Firefly closes in on debut flight with rocket delivery to Vandenberg launch site

by Tyler Gray

Across the world, several startup launch providers such as Relativity Space, Astra, Virgin Orbit, and others are currently in fierce competition with one another to bring their in-development rockets into operation and obtain a share of the ever-growing small satellite launch market.

One of those companies – Texas-based Firefly Aerospace – has taken a substantial step in these efforts with the shipment of their first flight-ready vehicle to its launch site at Vandenberg Air Force Base, California.

That vehicle is known as Alpha: a two-stage rocket that Firefly hopes to launch no earlier than 22 December from Space Launch Complex 2 West (SLC-2W). The company is aiming to deploy several small satellites into orbit during this flight as part of the Dedicated Research and Education Accelerator Mission (DREAM).

Alpha itself will stand 29 meters (95 feet) tall when fully stacked and is said to be capable of delivering up to 1,000 kilograms (2,204 pounds) of payload to a low-inclination 200 kilometer orbit and 630 kilograms (1,388 pounds) to a 500 kilometer Sun-synchronous orbit.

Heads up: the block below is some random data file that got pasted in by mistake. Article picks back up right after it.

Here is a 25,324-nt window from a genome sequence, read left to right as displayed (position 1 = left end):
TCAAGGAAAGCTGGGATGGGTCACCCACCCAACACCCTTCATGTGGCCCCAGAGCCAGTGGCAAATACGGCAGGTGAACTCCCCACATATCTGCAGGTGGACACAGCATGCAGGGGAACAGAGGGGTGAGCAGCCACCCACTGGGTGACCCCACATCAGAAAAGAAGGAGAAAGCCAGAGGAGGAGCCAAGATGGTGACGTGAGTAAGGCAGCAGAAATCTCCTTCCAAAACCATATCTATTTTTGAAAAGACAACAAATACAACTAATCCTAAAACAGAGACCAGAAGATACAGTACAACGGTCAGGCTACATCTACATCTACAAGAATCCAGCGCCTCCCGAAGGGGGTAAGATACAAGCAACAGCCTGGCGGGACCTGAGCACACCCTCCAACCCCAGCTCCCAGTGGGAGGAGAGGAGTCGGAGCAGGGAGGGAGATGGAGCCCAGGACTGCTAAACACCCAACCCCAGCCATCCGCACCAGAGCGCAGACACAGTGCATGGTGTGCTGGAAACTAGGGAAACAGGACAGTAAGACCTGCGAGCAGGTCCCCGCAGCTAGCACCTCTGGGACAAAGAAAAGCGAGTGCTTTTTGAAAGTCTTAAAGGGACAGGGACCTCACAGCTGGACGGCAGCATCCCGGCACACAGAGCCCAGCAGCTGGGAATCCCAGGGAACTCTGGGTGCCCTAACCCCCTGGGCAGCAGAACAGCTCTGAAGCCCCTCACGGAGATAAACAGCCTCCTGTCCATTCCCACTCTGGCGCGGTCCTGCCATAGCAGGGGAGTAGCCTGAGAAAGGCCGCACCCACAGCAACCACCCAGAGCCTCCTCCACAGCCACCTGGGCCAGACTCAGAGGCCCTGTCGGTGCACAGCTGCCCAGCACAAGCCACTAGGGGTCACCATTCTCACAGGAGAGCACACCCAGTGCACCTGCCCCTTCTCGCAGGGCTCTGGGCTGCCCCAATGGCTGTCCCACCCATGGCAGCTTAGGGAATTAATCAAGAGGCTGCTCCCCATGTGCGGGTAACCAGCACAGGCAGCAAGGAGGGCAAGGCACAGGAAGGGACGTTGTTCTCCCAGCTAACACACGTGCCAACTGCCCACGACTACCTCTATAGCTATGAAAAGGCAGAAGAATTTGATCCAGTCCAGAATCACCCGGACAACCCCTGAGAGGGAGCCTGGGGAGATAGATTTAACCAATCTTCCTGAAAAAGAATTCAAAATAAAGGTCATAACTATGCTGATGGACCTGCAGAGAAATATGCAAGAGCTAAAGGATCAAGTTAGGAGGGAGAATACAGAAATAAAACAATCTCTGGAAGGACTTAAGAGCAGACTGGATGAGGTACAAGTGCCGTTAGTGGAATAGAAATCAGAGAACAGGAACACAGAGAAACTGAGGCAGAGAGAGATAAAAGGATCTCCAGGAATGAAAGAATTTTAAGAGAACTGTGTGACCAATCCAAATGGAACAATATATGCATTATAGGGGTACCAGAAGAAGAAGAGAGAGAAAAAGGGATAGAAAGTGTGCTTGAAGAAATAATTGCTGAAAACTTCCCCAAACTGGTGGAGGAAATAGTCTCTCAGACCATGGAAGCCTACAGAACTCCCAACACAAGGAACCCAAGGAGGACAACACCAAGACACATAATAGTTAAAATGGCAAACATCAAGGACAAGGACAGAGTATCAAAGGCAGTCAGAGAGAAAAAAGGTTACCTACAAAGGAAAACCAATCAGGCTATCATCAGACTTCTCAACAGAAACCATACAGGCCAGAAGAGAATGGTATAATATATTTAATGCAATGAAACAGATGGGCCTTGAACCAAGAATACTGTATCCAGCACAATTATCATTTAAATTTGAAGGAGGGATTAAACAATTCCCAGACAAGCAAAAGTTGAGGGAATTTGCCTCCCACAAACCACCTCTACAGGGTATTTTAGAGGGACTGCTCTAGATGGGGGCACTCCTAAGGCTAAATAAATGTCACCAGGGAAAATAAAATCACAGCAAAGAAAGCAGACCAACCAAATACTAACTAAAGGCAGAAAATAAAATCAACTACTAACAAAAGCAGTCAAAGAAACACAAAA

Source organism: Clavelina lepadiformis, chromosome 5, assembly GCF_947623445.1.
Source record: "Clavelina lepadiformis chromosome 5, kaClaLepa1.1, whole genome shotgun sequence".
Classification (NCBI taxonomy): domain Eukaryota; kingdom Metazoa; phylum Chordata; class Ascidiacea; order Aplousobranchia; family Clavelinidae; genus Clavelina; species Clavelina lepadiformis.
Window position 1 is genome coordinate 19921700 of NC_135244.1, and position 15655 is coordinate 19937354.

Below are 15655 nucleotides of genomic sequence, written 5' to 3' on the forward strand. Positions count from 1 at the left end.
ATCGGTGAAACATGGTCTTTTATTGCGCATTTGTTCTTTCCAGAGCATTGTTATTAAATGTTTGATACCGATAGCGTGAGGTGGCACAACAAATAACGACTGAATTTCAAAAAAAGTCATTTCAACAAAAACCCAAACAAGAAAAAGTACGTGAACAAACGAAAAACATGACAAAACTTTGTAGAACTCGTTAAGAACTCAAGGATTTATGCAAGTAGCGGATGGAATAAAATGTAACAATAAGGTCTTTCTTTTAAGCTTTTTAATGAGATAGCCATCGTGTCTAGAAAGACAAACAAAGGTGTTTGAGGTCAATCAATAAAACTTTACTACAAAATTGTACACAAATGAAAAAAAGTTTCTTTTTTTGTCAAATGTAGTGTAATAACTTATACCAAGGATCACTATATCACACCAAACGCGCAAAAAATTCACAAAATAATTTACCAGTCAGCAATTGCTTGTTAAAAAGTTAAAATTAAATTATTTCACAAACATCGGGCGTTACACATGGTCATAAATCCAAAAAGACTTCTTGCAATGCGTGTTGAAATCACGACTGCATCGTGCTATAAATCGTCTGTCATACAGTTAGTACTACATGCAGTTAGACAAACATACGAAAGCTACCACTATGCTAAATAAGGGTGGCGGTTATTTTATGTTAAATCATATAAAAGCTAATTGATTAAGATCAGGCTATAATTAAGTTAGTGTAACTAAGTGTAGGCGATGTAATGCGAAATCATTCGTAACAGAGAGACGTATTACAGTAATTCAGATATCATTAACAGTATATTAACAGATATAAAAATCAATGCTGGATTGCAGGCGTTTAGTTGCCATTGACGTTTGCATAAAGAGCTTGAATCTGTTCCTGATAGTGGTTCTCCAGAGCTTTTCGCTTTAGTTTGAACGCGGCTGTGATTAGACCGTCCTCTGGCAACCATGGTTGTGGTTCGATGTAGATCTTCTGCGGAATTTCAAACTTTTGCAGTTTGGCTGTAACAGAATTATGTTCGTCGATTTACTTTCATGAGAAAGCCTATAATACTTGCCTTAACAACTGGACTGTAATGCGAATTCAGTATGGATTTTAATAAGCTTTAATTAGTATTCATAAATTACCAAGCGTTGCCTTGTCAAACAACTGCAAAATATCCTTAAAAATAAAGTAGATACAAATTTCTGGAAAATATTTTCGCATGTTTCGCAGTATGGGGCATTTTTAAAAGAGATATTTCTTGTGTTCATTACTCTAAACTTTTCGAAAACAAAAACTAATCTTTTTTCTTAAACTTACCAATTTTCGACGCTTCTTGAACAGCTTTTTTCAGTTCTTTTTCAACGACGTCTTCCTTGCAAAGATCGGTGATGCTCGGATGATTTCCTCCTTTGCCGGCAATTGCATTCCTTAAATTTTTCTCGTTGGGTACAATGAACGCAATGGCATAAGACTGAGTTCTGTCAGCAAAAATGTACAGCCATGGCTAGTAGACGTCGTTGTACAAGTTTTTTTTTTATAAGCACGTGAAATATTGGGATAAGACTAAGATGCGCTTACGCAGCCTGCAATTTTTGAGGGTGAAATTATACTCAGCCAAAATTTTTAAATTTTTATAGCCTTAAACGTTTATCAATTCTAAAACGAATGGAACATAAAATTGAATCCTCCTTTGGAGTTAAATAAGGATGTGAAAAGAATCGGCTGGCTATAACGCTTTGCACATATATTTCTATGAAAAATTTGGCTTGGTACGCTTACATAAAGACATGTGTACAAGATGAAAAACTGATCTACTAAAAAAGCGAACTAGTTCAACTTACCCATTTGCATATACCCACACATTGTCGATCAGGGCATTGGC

Artist’s impression of an Alpha rocket in flight – credit: Firefly Aerospace

The rocket is powered by four “Reaver” first stage engines and a single “Lightning” second stage engine, both of which are fueled by RP-1 kerosene and liquid oxygen (LOX). These engines feature Firefly’s “Crossfire” propellant injection system and a tap-off combustion cycle, in which hot gases from the combustion chamber are routed through the turbopump turbines and then exhausted.

According to Firefly, the use of this engine cycle decreases engine complexity and cost while increasing the motor’s overall reliability. The Reaver and Lightning engines will be the first RP-1/LOX-fueled engines to fly using this cycle.

The Flight 1 engines in particular are outfitted with additive manufactured parts, which were developed in cooperation with experienced engine manufacturer Aerojet Rocketdyne. The two companies will continue to develop components for future iterations of the Reaver and Lightning engines as part of an agreement that was signed in October 2019.